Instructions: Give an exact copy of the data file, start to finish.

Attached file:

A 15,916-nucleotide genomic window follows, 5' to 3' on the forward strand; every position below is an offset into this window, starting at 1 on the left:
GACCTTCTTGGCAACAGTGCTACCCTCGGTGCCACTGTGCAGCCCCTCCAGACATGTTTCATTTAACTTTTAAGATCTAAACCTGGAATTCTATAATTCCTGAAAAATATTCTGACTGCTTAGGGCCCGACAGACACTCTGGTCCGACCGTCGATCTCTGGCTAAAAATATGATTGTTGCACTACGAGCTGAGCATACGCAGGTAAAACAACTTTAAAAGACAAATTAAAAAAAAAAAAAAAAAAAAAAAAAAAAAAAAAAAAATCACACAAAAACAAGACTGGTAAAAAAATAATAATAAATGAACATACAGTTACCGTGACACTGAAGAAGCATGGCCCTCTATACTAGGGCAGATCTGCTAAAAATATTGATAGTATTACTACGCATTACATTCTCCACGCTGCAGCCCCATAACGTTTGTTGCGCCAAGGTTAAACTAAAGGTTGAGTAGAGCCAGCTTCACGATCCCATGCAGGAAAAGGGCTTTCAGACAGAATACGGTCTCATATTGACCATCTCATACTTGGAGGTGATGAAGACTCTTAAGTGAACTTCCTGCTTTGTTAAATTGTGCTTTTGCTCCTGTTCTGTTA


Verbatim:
A 15,916-nucleotide genomic window follows, 5' to 3' on the forward strand; every position below is an offset into this window, starting at 1 on the left:
GACCTTCTTGGCAACAGTGCTACCCTCGGTGCCACTGTGCAGCCCCTCCAGACATGTTTCATTTAACTTTTAAGATCTAAACCTGGAATTCTATAATTCCTGAAAAATATTCTGACTGCTTAGGGCCCGACAGACACTCTGGTCCGACCGTCGATCTCTGGCTAAAAATATGATTGTTGCACTACGAGCTGAGCATACGCAGGTAAAACAACTTTAAAAGACAAATTAAAAAAAAAAAAAAAAAAAAAAAAAAAAAAAAAAAAATCACACAAAAACAAGACTGGTAAAAAAATAATAATAAATGAACATACAGTTACCGTGACACTGAAGAAGCATGGCCCTCTATACTAGGGCAGATCTGCTAAAAATATTGATAGTATTACTACGCATTACATTCTCCACGCTGCAGCCCCATAACGTTTGTTGCGCCAAGGTTAAACTAAAGGTTGAGTAGAGCCAGCTTCACGATCCCATGCAGGAAAAGGGCTTTCAGACAGAATACGGTCTCATATTGACCATCTCATACTTGGAGGTGATGAAGACTCTTAAGTGAACTTCCTGCTTTGTTAAATTGTGCTTTTGCTCCTGTTCTGTTA